Entries linking to keyboard
"instrument for opening locks," Middle English keie, from Old English cæg "metal piece that works a lock, key" literal and figurative ("solution, explanation, one who or that which opens the way or explains"), a word of unknown origin, abnormal evolution, and no sure cognates other than Old Frisian kei.
Perhaps it is related to Middle Low German keie "lance, spear" on notion of "tool to cleave with," from Proto-Germanic *ki- "to cleave, split" (cognates: German Keil "wedge," Gothic us-kijans "come forth," said of seed sprouts, keinan "to germinate"). But Liberman writes, "The original meaning of *kaig-jo- was presumably '*pin with a twisted end.' Words with the root *kai- followed by a consonant meaning 'crooked, bent; twisted' are common only in the North Germanic languages." Compare also Sanskrit kuncika- "key," from kunc- "make crooked."
Modern pronunciation is a northern variant predominating from c. 1700; earlier and in Middle English it often was pronounced "kay." Meaning "that which holds together other parts" is from 1520s. Meaning "explanation of a solution" (to a set problem, code, etc.) is from c.1600.
The musical sense originally was "tone, note" (mid-15c.). In music theory, the sense developed 17c. to "sum of the melodic and harmonic relationships in the tones of a scale," also "melodic and harmonic relationships centering on a given tone." Probably this is based on a translation of Latin clavis "key," used by Guido for "lowest tone of a scale," or French clef (see clef; also see keynote). Sense of "mechanism on a musical instrument operated by the player's fingers" is from c. 1500, probably also suggested by uses of clavis. OED says this use "appears to be confined to Eng[lish]." First of organs and pianos, by 1765 of wind instruments; transferred to telegraphy by 1837 and later to typewriters (1876).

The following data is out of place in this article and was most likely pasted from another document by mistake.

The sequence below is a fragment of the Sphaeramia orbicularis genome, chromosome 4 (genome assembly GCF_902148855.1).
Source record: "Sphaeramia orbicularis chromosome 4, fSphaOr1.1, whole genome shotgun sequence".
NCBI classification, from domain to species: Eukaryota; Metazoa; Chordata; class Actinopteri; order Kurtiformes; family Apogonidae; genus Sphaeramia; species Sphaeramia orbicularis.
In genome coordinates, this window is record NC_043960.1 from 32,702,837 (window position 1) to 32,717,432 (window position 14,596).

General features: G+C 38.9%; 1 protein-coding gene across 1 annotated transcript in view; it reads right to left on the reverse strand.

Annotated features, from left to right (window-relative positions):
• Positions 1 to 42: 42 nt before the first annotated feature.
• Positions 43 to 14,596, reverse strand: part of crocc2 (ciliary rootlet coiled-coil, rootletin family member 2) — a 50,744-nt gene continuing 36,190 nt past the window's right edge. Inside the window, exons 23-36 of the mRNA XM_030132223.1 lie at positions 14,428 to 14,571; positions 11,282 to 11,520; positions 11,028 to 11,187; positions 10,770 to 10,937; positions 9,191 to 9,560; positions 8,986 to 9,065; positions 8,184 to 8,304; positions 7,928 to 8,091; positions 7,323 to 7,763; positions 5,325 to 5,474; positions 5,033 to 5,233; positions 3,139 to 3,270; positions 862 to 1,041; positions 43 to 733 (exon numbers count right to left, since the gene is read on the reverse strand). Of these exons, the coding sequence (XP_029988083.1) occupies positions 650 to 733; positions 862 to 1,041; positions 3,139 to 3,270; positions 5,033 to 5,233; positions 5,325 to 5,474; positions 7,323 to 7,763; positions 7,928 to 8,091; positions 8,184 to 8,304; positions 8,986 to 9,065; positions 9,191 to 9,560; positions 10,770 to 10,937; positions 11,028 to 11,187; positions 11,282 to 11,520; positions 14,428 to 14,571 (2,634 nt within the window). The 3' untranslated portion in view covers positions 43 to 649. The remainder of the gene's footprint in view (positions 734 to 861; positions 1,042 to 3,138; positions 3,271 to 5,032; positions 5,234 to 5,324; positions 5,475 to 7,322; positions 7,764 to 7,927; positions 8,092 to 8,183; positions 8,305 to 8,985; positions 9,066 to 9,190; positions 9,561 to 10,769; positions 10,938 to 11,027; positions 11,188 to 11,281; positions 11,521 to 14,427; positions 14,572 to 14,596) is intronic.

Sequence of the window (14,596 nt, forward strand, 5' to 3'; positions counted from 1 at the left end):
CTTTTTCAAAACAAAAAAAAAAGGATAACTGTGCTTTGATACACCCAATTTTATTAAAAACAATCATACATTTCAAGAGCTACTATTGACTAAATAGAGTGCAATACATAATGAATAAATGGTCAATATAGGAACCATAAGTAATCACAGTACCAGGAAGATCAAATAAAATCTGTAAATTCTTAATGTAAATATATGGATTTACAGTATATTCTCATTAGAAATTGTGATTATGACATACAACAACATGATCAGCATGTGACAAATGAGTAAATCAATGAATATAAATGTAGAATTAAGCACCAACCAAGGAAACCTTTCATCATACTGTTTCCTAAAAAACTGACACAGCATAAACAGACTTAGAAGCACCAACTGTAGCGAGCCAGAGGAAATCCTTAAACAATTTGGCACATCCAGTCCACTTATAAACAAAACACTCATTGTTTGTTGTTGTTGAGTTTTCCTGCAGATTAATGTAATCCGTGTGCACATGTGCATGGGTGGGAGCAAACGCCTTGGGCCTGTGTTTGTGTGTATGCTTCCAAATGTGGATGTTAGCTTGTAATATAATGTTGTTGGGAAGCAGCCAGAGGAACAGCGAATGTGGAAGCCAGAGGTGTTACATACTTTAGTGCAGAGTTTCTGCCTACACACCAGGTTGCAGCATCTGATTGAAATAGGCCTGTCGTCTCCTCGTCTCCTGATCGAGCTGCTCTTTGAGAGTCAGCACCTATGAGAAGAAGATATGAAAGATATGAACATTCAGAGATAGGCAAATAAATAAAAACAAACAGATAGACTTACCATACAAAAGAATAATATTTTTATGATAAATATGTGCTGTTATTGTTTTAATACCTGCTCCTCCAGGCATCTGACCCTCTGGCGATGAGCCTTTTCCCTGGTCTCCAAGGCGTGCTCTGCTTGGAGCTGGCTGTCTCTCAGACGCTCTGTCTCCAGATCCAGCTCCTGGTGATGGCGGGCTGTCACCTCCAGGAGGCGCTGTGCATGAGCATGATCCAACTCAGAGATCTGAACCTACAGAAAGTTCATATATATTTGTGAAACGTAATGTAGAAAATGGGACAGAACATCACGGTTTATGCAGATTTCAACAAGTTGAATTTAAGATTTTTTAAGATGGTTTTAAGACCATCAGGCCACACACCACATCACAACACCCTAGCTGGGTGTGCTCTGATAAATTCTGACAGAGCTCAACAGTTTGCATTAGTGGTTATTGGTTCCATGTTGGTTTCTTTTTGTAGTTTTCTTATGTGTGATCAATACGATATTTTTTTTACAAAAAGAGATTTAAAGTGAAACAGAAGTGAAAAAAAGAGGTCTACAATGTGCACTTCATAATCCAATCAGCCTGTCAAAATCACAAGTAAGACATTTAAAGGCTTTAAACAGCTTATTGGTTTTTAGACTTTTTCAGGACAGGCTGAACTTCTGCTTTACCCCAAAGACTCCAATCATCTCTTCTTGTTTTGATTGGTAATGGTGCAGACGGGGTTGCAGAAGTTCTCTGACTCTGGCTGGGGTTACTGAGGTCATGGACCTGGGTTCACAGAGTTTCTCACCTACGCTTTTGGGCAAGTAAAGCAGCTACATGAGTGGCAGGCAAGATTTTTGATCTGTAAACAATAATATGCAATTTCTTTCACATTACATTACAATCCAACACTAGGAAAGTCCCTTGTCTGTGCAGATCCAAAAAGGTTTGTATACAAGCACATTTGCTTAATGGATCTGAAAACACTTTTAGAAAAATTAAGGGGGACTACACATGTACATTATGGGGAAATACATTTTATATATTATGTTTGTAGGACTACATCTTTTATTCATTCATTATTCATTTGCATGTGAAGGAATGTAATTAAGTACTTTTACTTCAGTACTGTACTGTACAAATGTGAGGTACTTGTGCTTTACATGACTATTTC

"piece of timber sawn flat and thin, longer than it is wide, wider than it is thick, narrower than a plank;" Old English bord "a plank, flat surface," from Proto-Germanic *burdam (source also of Old Norse borð "plank," Dutch bord "board," Gothic fotu-baurd "foot-stool," German Brett "plank"), perhaps from a PIE verb meaning "to cut." See also board (n.2), with which this is so confused as practically to form one word (if indeed they were not the same word all along).
In late Old English or early Middle English the sense was extended to include "table;" hence the transferred meaning "food" (early 14c.), as "that which is served upon a table," especially "daily meals provided at a place of lodging" (late 14c.). Compare boarder, boarding, and Old Norse borð, which also had a secondary sense of "table" and an extended sense "maintenance at table." Hence also above board "honest, open" (1610s; compare modern under the table "dishonest").
A further extension was to "table where council is held" (1570s), from whence the word was transferred to "leadership council, persons having the management of some public or private concern" (1610s), as in board of directors (1712).
"Bow to the board," said Bumble. Oliver brushed away two or three tears that were lingering in his eyes; and seeing no board but the table, fortunately bowed to that.
The meaning "table upon which public notices are written" is from mid-14c. The meaning "table upon which a game is played" is from late 14c. The sense of "thick, stiff paper" is from 1530s. Boards "stage of a theater" is from 1768.
updated on November 29, 2012